This one group pre-test-post-test design research study investigated situational intrinsic and extrinsic motivation, amotivation, and curiosity and how they were differentially impacted by engineering undergraduates’ participation in an IDEAS studio course and a comparison course (designated Course X). Situational motivation is a descriptor for the motivation people have when involved in an activity. Vallerand (1997) has referred to it as, “here-and-now” of motivation. All IDEAS studio courses are small with an interdisciplinary mix of students. Students voluntarily register for these courses that include the creation of a physical artifact, a real problem and broad perspectives in class work, and an open process to create solutions. Participants in an IDEAS course were asked to select a comparison course that was the least like the IDEAS course. Three times throughout the semester situational motivation and curiosity were assessed for both courses using 21 questions selected from existing instruments.

The Situational Motivation Scale (Guay, Vallerand, & Blanchard, 2000) was used to measure motivation and amotivation. This is a multidimensional assessment designed to measure the four kinds of motivation hypothesized by self-determination theory (Deci & Ryan, 1985): intrinsic motivation, two measures of extrinsic motivation (identified regulation and external regulation), and amotivation. Self-determination involves a feeling of options, a sense of considering oneself free to do what one has chosen to do. It hypothesizes that motivation is explained by beliefs about “competence, autonomy, and relatedness” (Guay et al., 2000, p. 205). While there has been an absence of agreement on an appropriate definition for curiosity (Arnone, Small, Chauncey, & McKenna, 2011), it is clear that curiosity, interest, and engagement are dynamically related. Therefore, curiosity was measured by taking five questions from an existing Situational Interest Scale (Chen, Darst, & Pangrazi, 1999). Four of the questions came from the Exploration Intention factor and one from Instant Enjoyment. It was hypothesized that when in the IDEAS course, students would have higher intrinsic motivation, identified regulation, and curiosity than in Course X, while they would have higher external regulation and amotivation in Course X than in the IDEAS course.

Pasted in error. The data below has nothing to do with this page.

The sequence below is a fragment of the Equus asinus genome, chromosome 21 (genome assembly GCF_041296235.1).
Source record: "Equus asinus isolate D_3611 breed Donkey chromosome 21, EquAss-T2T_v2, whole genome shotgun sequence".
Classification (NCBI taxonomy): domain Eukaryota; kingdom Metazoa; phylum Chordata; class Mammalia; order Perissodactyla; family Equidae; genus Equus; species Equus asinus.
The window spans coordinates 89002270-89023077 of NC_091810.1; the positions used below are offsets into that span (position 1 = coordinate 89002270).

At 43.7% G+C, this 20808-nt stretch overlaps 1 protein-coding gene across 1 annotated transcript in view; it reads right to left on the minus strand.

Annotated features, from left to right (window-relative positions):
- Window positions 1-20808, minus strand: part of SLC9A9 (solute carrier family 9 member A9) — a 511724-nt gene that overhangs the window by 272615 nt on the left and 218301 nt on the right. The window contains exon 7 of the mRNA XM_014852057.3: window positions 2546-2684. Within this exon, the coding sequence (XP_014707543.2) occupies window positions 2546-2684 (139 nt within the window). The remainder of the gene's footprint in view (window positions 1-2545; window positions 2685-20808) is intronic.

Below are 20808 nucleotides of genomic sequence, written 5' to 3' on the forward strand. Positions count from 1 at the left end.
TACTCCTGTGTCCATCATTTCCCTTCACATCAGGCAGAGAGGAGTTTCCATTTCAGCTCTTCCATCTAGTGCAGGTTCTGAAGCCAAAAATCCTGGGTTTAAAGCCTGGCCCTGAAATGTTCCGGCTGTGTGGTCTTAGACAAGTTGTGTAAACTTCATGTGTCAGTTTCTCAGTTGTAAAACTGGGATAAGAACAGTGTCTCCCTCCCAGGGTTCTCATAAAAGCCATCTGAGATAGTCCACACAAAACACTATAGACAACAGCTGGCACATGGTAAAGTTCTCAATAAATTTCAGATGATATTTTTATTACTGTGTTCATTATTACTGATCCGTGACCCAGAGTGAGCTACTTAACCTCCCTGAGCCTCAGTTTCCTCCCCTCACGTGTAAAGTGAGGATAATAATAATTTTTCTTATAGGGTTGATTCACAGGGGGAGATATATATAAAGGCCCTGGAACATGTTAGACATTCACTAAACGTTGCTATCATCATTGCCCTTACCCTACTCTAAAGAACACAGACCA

Sixty-two engineering undergraduates from one university participated in the study over two semesters. The majority were White (66.7%) seniors (58.8%) with self-reported GPAs of 3.01-3.50 (51%). There were 40 males and 11 females. Students were from multiple engineering majors but the largest group was mechanical engineering (33.3%). Paired samples t-tests were completed after each assessment to determine if there were significant differences in motivation and curiosity between the IDEAS course and Course X. Cohen’s d was used to measure effect size. Results showed that at each of the three times students completed the assessment, there was a significant difference between their situational motivation and curiosity for the IDEAS course and Course X. When evaluating the IDEAS course, students consistently had higher scores in intrinsic motivation, identified regulation and curiosity than Course X with large effect sizes. When considering Course X, they consistently had higher scores in external regulation and amotivation than the IDEAS course with large effect sizes.

References Arnone, M. P., Small, R. V., Chauncey, S. A., & McKenna, H. P. (2011). Curiosity, interest and engagement in technology-pervasive learning environments: A new research agenda. Educational Technology Research Development, 59, 181-198. . (doi: 10.1007/s11423 011-9190-9) Chen, A., Darst, P. W., & Pangrazi, R. P. (1999). What constitutes situational interest? Validating a construct in physical education. Measurement in Physical Education and Exercise Science, 3 (3), 157-180. Deci, E. L., & Ryan, R. M. (1985). Intrinsic motivation and self-determination in human behavior. NY: Plenum Guy, F., Vallerand, R. J., & Blanchard, C. (2000). On the assessment of situational intrinsic and extrinsic motivation: The Situational Motivation Scale (SIMS). Motivation and Emotion, 24 (3), 175-213. Vallerand, R. J. (1997). Toward a hierarchical model of intrinsic and extrinsic motivation. In M. P. Zanna (Ed.). Advances in experimental social psychology (pp. 271-360). NY: Academic Press.

Prince, M. J., & Nottis, K. E. K., & Vigeant, M. A., & Kim, C., & Jablonski, E. (2016, June), The Effect of Course Type on Engineering Undergraduates' Situational Motivation and Curiosity Paper presented at 2016 ASEE Annual Conference & Exposition, New Orleans, Louisiana. 10.18260/p.26134